Book Review – The Kneebone Boy

Author:  Ellen Potter

Publisher: Feiwel & Friends (September 14, 2010)

Reading Level: Grades 4th to 8th

Source: ARC for review

Rating:  5 Stars – Highly recommend

Description from GoodReads:

The book’s set in a small English town and follows the Hardscrabble kids who are relocated to live with their aunt in London, where they discover they might be living next door to “a horribly misshapen boy who has figured in local legend.” It’s the story of the three Hardscrabble siblings and their search for the legendary Kneebone Boy.

There are books that are fun to read.  There are other books that are amazingly well written.  Sometimes, though, it is a struggle to find “fun to read” and “amazingly well written” between the same covers of a book.  However, as I read through Ellen Potter’s newest book The Kneebone Boy, I found myself repeating in this awestruck manner “This book is brilliant”.  Both fun and well written and bound behind a spectacular cover. (Click here to read a post from Potter about the cover of the book illustrated by Jason Chan.)

The Kneebone Boy is a tale of 3 children, siblings, living in an odd home with a somewhat eccentric father in England.  There is a mystery surrounding the disappearance of their mother which permeates their lives and influences their actions.  When they find themselves on their own in London, rather than return home, they set out to find their great-aunt.  Their journey turns out to be an adventure of a lifetime.  One that will challenge and test them on many levels, but will ultimately provide them with new understanding.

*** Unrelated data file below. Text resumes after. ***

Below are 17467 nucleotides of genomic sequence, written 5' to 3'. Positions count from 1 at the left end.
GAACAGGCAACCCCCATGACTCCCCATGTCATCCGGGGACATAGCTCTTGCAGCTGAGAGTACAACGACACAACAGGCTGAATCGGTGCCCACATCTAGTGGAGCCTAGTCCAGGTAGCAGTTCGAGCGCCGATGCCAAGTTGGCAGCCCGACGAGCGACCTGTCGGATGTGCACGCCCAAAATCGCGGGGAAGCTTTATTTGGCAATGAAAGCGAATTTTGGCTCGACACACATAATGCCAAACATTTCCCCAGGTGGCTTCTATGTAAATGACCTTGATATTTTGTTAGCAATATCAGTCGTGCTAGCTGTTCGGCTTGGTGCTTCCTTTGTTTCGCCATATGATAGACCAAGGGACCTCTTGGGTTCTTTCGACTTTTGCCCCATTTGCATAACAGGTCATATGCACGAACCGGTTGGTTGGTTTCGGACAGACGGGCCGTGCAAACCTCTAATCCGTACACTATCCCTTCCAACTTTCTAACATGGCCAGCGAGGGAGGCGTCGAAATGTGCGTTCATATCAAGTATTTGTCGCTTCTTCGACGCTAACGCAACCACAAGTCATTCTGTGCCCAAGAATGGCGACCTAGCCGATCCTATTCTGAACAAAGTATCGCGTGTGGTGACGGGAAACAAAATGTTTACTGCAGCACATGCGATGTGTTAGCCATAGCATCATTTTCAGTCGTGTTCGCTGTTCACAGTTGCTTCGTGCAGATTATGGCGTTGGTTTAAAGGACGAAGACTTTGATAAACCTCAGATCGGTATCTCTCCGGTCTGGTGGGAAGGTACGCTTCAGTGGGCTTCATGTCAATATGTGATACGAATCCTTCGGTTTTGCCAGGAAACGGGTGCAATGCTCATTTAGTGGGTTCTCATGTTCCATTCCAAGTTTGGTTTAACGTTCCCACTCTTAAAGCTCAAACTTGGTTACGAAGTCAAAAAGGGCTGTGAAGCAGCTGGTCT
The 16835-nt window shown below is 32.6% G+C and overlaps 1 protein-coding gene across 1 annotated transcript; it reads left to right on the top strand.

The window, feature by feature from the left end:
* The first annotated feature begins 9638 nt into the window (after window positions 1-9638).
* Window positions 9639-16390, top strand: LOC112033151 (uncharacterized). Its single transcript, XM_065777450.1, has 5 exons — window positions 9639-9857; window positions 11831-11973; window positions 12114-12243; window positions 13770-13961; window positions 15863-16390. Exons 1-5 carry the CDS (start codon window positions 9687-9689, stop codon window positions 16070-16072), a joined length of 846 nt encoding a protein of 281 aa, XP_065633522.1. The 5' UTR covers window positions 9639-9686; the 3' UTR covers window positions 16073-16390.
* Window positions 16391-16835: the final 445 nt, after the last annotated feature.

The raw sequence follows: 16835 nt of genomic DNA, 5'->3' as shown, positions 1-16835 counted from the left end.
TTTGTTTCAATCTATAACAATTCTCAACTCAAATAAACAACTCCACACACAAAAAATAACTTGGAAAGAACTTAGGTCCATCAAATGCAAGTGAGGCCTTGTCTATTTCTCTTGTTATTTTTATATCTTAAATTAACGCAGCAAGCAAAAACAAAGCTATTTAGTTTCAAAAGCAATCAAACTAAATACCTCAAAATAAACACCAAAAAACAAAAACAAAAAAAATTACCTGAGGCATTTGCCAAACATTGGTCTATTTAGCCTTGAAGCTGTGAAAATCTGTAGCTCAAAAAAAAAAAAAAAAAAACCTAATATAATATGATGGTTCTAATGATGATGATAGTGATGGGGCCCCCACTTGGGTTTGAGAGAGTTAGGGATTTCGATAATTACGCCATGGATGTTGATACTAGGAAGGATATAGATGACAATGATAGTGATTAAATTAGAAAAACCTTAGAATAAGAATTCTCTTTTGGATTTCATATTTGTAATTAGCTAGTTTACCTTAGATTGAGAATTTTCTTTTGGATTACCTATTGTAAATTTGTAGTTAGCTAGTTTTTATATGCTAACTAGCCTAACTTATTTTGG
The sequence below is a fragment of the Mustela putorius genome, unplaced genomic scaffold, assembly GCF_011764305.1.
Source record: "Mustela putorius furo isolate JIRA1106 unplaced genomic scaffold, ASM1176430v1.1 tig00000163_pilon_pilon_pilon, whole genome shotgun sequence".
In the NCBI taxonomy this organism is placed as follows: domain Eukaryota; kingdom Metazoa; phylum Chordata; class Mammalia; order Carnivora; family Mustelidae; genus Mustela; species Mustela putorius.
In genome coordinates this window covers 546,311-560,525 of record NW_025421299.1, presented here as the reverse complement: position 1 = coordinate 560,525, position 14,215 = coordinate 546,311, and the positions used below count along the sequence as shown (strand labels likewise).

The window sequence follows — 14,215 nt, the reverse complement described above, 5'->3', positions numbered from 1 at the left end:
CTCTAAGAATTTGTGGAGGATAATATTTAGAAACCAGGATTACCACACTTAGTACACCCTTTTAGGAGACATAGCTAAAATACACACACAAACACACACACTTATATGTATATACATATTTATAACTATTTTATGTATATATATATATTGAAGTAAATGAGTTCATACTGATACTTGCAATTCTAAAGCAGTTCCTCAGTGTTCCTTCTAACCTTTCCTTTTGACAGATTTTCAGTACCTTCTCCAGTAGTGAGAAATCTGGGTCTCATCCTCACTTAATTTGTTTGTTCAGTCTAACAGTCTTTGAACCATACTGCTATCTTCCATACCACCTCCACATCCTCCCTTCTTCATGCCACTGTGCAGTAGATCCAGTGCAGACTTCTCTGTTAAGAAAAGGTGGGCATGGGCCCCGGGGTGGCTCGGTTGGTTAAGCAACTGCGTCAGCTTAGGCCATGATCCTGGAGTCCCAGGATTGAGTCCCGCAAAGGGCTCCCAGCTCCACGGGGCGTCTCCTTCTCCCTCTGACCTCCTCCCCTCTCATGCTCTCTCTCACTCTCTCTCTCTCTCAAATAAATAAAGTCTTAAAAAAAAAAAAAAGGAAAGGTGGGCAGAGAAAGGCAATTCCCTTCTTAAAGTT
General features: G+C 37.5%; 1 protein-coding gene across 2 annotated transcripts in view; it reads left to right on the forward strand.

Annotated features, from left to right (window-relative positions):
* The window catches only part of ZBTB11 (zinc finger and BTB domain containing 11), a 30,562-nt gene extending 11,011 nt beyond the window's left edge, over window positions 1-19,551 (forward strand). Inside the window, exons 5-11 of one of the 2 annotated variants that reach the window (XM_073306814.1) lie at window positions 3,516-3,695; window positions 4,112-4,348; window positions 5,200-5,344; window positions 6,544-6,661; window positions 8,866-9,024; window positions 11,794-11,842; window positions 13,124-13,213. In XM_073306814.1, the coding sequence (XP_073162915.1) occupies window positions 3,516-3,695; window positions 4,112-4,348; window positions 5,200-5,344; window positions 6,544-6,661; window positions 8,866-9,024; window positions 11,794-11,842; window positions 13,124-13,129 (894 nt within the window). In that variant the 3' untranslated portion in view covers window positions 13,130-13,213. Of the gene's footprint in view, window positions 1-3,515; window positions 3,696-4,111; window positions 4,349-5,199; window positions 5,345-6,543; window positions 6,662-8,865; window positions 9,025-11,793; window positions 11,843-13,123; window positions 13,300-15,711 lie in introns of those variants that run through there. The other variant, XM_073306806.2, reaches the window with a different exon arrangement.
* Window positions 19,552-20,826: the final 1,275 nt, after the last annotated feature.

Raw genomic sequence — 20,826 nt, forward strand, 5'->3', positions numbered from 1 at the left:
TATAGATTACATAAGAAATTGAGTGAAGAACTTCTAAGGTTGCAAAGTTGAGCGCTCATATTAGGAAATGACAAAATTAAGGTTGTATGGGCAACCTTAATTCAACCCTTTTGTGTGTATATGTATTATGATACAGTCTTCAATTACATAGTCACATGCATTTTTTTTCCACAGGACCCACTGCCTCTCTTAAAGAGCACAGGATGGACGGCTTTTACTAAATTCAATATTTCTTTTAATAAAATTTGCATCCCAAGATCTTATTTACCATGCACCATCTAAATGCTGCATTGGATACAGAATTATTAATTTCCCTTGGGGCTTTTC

I am determined not to spoil this story so if some of the details seem vague it is for exactly this reason.  Potter is a master storyteller and has crafted this novel in a manner that reveals just what needs to be at each step of the journey.  As I read each page, I never felt that I wanted more or less than what was given to me.  Even as I arrived at the end of the book, I was pleased with the manner in which she pulled together all of the aspects of the story and provided the reader with a deeply satisfying ending.

It should be noted that The Kneebone Boy is written in a style that fans of Lemony Snickets’ Series of Unfortunate Events or Pseudonymous Bosch’s Secret Series will be familiar with. Yet, the story begins in a very different voice and style from other novels by Potter. If you are not familiar with Snickets’ or Bosch’s stories, and more accustomed with Potter’s traditional writing style, then I would suggest that you give the story a couple of chapters to acclimate yourself to the narrator’s manner. Once in the rhythm of the story you will find yourself, enjoying the interjections and information provided by the book’s narrator. I will make the argument that I truly felt as if Potter has taken her writing to a whole new level with this story. There is a richness and complexity with the story that will appeal to older Middle Grade readers and even adults who are reading along with their children.

Kudos to Ellen Potter for an amazing new book and for continuing to write outstanding literature for middle grade readers.

For more information about Ellen Potter and her books, you can check out her website here: www.ellenpotter.com

Advertisements

Book Review – Tortilla Sun

Author: Jennifer Cervantes

Publisher:  Chronicle Books (May 5, 2010)

Reading Level: Grades 4th to 8th

Source: Personal Copy

Rating: 5 Stars

Description from GoodReads: